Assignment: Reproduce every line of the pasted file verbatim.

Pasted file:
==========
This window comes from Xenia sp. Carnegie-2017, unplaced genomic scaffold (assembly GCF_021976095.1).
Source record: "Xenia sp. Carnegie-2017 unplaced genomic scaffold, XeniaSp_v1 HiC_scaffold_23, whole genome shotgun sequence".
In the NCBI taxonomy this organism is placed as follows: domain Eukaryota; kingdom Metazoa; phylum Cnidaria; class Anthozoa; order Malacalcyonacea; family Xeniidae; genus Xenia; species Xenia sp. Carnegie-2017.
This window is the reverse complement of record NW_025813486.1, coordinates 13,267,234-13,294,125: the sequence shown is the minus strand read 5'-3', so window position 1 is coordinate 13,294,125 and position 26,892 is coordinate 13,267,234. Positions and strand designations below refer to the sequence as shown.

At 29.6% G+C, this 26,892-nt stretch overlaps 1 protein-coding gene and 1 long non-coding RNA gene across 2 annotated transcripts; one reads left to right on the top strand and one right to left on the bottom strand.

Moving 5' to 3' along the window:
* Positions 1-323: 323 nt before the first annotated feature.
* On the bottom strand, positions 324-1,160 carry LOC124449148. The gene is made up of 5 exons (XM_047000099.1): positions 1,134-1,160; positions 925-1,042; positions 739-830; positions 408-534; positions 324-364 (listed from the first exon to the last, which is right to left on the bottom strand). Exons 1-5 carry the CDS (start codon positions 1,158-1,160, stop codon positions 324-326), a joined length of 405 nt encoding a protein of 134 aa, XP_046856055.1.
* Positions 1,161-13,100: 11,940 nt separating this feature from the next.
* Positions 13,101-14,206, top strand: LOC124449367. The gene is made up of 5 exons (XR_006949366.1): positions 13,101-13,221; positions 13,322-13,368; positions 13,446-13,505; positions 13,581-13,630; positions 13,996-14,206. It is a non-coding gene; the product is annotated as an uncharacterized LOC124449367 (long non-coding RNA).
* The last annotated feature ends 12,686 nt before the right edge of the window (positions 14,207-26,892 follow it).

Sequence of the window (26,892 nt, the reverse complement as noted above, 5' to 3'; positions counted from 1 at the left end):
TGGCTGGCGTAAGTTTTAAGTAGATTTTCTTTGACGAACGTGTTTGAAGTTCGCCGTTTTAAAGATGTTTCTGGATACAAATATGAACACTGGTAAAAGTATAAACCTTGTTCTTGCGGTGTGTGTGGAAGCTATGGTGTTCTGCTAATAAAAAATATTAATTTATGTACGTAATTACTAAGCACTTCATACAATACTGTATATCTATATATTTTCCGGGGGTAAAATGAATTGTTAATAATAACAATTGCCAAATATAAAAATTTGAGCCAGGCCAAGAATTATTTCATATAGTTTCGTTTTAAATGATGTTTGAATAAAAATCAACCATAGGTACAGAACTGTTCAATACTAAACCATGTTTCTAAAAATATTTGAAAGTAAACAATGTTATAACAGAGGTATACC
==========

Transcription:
This window comes from Xenia sp. Carnegie-2017, unplaced genomic scaffold (assembly GCF_021976095.1).
Source record: "Xenia sp. Carnegie-2017 unplaced genomic scaffold, XeniaSp_v1 HiC_scaffold_23, whole genome shotgun sequence".
In the NCBI taxonomy this organism is placed as follows: domain Eukaryota; kingdom Metazoa; phylum Cnidaria; class Anthozoa; order Malacalcyonacea; family Xeniidae; genus Xenia; species Xenia sp. Carnegie-2017.
This window is the reverse complement of record NW_025813486.1, coordinates 13,267,234-13,294,125: the sequence shown is the minus strand read 5'-3', so window position 1 is coordinate 13,294,125 and position 26,892 is coordinate 13,267,234. Positions and strand designations below refer to the sequence as shown.

At 29.6% G+C, this 26,892-nt stretch overlaps 1 protein-coding gene and 1 long non-coding RNA gene across 2 annotated transcripts; one reads left to right on the top strand and one right to left on the bottom strand.

Moving 5' to 3' along the window:
* Positions 1-323: 323 nt before the first annotated feature.
* On the bottom strand, positions 324-1,160 carry LOC124449148. The gene is made up of 5 exons (XM_047000099.1): positions 1,134-1,160; positions 925-1,042; positions 739-830; positions 408-534; positions 324-364 (listed from the first exon to the last, which is right to left on the bottom strand). Exons 1-5 carry the CDS (start codon positions 1,158-1,160, stop codon positions 324-326), a joined length of 405 nt encoding a protein of 134 aa, XP_046856055.1.
* Positions 1,161-13,100: 11,940 nt separating this feature from the next.
* Positions 13,101-14,206, top strand: LOC124449367. The gene is made up of 5 exons (XR_006949366.1): positions 13,101-13,221; positions 13,322-13,368; positions 13,446-13,505; positions 13,581-13,630; positions 13,996-14,206. It is a non-coding gene; the product is annotated as an uncharacterized LOC124449367 (long non-coding RNA).
* The last annotated feature ends 12,686 nt before the right edge of the window (positions 14,207-26,892 follow it).

Sequence of the window (26,892 nt, the reverse complement as noted above, 5' to 3'; positions counted from 1 at the left end):
TGGCTGGCGTAAGTTTTAAGTAGATTTTCTTTGACGAACGTGTTTGAAGTTCGCCGTTTTAAAGATGTTTCTGGATACAAATATGAACACTGGTAAAAGTATAAACCTTGTTCTTGCGGTGTGTGTGGAAGCTATGGTGTTCTGCTAATAAAAAATATTAATTTATGTACGTAATTACTAAGCACTTCATACAATACTGTATATCTATATATTTTCCGGGGGTAAAATGAATTGTTAATAATAACAATTGCCAAATATAAAAATTTGAGCCAGGCCAAGAATTATTTCATATAGTTTCGTTTTAAATGATGTTTGAATAAAAATCAACCATAGGTACAGAACTGTTCAATACTAAACCATGTTTCTAAAAATATTTGAAAGTAAACAATGTTATAACAGAGGTATACC